The Yard: Golf Course or Natural Resource?

(This post was inspired by my experience in last week’s St. Louis Sustainable Backyard Tour.)

It’s a summer Saturday morning.  You’ve slept in as late as you possibly could.  Light now infiltrates your window blinds and morning sounds prevent any more snoozing.  You listen to cicadas, melodic birds, a passing breeze in the trees–and suddenly the overbearing roar of a neighbor’s lawn mower cancels out all the pleasant sounds as well as your chances for nodding back off.  You begin stirring around your home and preparing to do yard work of your own.  The dissonant sound coming from the neighbor’s yard has now shifted from droning lawn mower to growling leaf blower.

The neighbor’s yard is a glowing-green, pesticide- and fertilizer-ridden, ecologically nonfunctional, and environmentally negligent golf course.  That lawn is mowed twice a week to an unnaturally short height, irrigated daily with potable drinking water, and manicured tediously to look more like painted pavement than a patch of grass.  There isn’t a dandelion in sight since a trigger-happy pesticide lover sprays anything that isn’t a blade of grass (no beneficial insects survive, no wildflowers pop up).  That said, it probably isn’t safe walking through their yard barefoot!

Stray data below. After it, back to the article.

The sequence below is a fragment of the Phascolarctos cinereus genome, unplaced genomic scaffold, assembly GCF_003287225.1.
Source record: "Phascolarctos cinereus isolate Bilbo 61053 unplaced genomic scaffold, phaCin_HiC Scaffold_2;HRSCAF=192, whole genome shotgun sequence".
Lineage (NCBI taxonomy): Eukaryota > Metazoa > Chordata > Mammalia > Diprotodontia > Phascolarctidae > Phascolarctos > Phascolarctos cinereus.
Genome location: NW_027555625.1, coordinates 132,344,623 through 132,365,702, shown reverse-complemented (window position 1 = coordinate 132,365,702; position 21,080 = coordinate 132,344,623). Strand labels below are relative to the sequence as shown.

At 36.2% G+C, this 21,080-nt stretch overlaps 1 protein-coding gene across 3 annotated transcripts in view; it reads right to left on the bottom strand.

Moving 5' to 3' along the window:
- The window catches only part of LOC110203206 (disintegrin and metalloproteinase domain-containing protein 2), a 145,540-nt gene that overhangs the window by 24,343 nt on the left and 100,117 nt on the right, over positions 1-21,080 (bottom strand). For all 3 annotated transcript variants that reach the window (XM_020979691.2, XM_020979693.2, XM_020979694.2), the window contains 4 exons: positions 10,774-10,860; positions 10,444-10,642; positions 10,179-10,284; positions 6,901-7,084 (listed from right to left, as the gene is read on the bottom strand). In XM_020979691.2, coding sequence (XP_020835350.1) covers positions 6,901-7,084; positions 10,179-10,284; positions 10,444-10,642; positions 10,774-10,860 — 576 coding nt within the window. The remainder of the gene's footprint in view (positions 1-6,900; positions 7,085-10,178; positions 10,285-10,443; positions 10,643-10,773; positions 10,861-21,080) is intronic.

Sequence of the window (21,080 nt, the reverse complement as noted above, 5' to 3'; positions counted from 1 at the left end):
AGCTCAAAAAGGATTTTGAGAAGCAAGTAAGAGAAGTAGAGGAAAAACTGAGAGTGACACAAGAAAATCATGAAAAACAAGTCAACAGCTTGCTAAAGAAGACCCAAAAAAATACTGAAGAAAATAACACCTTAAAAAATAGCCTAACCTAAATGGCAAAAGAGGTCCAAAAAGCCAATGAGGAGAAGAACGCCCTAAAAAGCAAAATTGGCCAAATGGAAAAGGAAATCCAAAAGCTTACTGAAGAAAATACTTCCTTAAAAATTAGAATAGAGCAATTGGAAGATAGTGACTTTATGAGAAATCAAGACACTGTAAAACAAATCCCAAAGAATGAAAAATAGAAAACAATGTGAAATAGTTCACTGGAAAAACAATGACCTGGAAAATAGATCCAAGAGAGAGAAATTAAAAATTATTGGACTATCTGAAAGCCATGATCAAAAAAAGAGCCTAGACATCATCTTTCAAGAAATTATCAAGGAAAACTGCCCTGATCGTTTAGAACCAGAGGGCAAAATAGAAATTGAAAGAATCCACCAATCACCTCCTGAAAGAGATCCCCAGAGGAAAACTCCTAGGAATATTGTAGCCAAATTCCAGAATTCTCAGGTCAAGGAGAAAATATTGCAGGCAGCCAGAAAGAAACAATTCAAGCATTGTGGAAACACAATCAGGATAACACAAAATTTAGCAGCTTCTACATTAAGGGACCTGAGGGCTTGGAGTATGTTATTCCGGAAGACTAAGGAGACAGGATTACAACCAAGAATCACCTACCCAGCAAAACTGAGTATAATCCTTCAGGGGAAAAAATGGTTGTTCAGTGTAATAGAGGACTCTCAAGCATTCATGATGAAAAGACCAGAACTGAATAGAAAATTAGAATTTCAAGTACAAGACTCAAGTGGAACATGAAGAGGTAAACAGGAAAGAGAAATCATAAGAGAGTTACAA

You visit your front yard to see what needs tending.  The front yard entails a full landscape of native plants, with a pleasant mini-trail leading to the mail box.  You’ve learned that native plants aren’t weeds, don’t require much maintenance, reduce the need to mow, and provide micro-habitats and travel-stops for insects, birds, and whatever else.  You prune a few things and manually pull a few weeds and then head for the water faucet.  No, municipal drinking water isn’t being fed to the flora.  Instead, you reach for the spigot on your rain barrel and water the newer plants (to promote proper root establishment).   The rest of the front yard gets a dash of water and you’re done.

You make your way to the backyard, which follows a slope separated by a couple of rows of retaining walls.  The small terraces make up your backyard edible garden.  This is your fresh produce-producing backyard.  Another rain barrel feeds your crops and fresh compost nourishes them.  Your compost bin takes in your food scraps, leaves (not bagged up like the neighbor with the leaf blower).  Food fills your garden; even the retaining walls are in production.  You’ve used Living Retaining Wall blocks to grow fresh strawberries.  The grass patches surrounding your garden are mowed with a reel lawn mower to a height that encourages healthy growth and better competition with weeds.  Your fences are not bland wood or boring chain-link.  They are ivy-planted privacy screens that complete this backyard garden.

After you’ve tended your garden and picked the day’s basket of food, you turn towards the house.  The neighbor’s emission-spewing roars have stopped, but you can catch a whiff of oil and gasoline…the smell of soon-to-be-obsolete yard care.  They’ll learn.  After putting a basket of fresh produce on their porch, they’ll learn.



2 thoughts on “The Yard: Golf Course or Natural Resource?

  1. Pingback: 2012 in Review « stewardsofearth

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